Tonight marked Eleonora Buratto’s debut in the title role. Listening to her, one has a sense that she represents that great Italian tradition harking back to the original Anna, Giuditta Pasta. Buratto brought to her role not only a native clarity of diction, but also a deep understanding of style and immaculate musicianship. She ornamented the lines in her numbers with creativity, making us believe this evening that she’s the only person in the world who can sing this role, all while demonstrating a technique that allows her to take exciting risks with the line – not to mention seemingly limitless breath control. Her legato is milky smooth, able to shade the lines with ease, pulling back to give us pianissimi that reach far into the house, or releasing an exciting, blazing top. The florid writing was dispatched with panache, while the voice is founded in a full and juicy bottom. This is a major assumption of this iconic role and I very much hope we’ll get to hear Buratto take on the other Donizetti queens very soon.
Buratto sang a thrilling confrontation with Silvia Tro Santafé’s Giovanna Seymour. Making a return home, I must admit that the València-born mezzo sounded slightly out of sorts at first. Perhaps it was the added pressure of singing in front of a home crowd that meant that Tro had a tendency to sing sharp throughout Act 1. By Act 2, she had relaxed, dispatching her music with profound feeling, digging deep into a resonant chest register, using the text to find meaning, while soaring to an easy bright and shining top. As a result, her big scene with Anna was electrifying.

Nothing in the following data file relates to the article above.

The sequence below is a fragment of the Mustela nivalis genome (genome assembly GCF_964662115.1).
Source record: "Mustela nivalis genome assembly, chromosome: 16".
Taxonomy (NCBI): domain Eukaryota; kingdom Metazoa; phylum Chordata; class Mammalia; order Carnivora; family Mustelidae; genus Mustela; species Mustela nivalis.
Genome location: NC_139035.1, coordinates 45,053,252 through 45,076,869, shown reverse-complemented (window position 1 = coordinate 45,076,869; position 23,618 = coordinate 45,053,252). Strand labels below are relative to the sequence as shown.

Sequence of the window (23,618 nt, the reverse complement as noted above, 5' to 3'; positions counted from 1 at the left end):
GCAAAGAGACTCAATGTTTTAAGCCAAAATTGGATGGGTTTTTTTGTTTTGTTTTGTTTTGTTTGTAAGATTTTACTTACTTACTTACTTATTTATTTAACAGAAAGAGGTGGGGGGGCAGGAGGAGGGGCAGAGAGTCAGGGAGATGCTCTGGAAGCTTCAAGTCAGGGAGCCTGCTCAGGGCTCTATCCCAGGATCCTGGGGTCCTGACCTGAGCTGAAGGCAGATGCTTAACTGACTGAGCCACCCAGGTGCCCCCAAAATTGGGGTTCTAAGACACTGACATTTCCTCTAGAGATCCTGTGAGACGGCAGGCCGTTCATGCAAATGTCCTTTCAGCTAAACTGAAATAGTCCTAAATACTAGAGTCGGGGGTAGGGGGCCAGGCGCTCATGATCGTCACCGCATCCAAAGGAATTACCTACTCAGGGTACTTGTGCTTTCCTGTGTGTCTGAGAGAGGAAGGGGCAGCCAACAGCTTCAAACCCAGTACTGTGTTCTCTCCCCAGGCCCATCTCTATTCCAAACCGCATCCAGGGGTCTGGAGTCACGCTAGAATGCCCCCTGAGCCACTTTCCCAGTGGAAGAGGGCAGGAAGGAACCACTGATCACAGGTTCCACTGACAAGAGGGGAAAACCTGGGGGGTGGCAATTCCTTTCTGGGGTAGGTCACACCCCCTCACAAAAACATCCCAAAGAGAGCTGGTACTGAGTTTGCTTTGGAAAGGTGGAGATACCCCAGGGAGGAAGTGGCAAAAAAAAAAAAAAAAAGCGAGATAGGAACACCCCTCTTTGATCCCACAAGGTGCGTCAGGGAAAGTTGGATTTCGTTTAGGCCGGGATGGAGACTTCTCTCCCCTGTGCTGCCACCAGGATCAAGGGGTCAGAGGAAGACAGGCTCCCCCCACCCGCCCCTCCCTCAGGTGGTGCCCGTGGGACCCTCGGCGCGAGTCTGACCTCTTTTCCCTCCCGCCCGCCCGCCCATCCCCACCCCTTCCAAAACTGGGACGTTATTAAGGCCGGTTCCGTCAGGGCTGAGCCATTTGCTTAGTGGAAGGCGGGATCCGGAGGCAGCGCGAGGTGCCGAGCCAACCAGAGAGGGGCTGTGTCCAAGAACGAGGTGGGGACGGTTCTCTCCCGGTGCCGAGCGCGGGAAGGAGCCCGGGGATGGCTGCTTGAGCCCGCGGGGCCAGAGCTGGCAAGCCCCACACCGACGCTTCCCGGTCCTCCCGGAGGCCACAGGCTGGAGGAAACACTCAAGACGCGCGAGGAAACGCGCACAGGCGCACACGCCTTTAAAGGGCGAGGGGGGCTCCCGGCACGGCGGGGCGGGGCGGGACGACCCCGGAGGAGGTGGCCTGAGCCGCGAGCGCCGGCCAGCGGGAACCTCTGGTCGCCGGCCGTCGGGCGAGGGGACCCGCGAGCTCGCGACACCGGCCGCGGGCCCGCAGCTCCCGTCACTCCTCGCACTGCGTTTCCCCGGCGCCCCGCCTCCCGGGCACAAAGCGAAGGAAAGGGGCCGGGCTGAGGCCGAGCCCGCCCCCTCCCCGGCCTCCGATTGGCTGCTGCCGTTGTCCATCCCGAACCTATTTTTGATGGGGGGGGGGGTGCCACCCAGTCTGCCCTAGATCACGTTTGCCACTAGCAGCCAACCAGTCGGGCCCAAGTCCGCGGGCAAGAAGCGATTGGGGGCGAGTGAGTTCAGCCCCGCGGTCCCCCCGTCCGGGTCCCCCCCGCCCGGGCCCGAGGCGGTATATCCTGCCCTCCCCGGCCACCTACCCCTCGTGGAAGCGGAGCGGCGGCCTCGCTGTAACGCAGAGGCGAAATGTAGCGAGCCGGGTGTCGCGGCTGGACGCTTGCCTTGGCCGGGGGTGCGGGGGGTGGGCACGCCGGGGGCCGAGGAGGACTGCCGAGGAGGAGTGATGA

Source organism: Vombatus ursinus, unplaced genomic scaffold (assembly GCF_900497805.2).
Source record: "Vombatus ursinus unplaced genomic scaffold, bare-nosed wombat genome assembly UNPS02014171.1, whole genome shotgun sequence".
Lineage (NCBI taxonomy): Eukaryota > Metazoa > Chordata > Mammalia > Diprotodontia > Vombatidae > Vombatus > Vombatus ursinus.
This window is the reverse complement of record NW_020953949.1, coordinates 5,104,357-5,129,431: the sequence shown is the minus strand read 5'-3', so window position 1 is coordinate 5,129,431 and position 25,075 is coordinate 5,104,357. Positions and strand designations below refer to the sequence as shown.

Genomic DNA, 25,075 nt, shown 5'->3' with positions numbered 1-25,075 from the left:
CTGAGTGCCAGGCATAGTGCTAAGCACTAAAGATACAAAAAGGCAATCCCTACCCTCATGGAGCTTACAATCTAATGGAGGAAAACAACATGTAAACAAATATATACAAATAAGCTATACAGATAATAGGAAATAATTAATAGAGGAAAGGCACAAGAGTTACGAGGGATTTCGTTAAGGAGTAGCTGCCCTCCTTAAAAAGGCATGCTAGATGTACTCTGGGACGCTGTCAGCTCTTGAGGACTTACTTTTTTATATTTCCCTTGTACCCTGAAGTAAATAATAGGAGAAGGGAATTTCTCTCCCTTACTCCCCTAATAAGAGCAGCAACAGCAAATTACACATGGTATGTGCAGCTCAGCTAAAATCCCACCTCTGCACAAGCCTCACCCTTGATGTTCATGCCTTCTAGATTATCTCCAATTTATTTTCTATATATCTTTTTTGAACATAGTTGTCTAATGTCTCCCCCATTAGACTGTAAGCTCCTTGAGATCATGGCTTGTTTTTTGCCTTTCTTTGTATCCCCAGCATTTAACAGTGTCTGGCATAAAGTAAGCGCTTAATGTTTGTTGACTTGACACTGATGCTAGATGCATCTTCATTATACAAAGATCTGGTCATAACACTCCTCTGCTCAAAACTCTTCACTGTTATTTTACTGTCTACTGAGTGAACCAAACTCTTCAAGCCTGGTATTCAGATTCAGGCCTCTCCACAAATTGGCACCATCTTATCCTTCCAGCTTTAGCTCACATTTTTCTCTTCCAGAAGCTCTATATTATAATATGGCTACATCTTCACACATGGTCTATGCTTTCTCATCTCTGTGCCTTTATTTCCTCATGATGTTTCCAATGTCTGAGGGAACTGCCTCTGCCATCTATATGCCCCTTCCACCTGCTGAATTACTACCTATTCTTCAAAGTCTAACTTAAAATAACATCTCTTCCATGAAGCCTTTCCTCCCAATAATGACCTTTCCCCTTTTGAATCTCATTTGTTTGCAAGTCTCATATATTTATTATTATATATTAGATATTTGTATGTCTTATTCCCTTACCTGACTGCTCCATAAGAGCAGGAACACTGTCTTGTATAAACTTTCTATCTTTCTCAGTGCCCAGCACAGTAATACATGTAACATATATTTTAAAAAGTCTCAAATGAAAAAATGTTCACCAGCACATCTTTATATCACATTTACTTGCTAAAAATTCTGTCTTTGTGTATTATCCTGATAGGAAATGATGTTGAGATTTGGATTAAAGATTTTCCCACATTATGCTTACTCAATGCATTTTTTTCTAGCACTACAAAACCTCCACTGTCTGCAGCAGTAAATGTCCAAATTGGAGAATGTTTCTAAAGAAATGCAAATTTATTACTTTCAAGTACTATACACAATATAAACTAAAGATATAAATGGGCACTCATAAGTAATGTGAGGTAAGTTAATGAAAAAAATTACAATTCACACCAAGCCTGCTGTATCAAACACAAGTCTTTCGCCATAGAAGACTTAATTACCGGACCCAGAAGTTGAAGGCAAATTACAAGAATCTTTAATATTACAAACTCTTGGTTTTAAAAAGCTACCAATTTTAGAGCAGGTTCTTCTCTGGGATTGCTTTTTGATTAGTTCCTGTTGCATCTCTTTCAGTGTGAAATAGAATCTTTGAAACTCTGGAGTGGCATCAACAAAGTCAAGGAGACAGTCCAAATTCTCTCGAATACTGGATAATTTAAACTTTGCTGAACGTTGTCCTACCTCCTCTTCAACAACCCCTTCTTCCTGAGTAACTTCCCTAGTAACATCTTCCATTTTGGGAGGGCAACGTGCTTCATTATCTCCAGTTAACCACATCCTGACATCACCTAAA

Alex Esposito brought his familiar bass to the role of Enrico VIII. A son of Bergamo, just like Donizetti, Esposito has an implicit understanding of this music. He dispatched the florid writing with ease, turning the corners without ever losing the integrity of the tone, while also being able to descend to a resonant bottom. As Percy, Ismael Jordi sounded also as if he needed a little more time to warm up – a tendency to approach higher notes from below with some heavy lifting was less apparent later on in the evening. The passagework also tended to be a bit aspirated. Yet he also pinged out excitingly on high, singing with a depth of feeling that made his role much more than a series of fireworks.
In the remainder of the cast, Nadezhda Karyazina sang with a focused, agile mezzo as Smeton, the voice healthy-sounding, with good sheen. Gerard Farreras brought a velvety bass to Rochefort, while Jorge Franco’s handsome, bright and well-placed tenor, suggests he may also become a promising Percy in the future.
There was a sense of excitement arriving at the house tonight – the prospect of seeing friends, of that intermission buffet, but above all, the promise that this cast held. Tonight, they most certainly delivered. While Mijnssen’s staging was unobtrusive, tonight was very much all about the singing – and what singing! A stupendous account of the title role, from the leading Italian soprano of today, a cast of principals and a conductor who really understand this music, all combined with a sensational orchestra and chorus. This was a major night for the house, one that those present will recall for a very long time. It was greeted with a roaring standing ovation from the audience.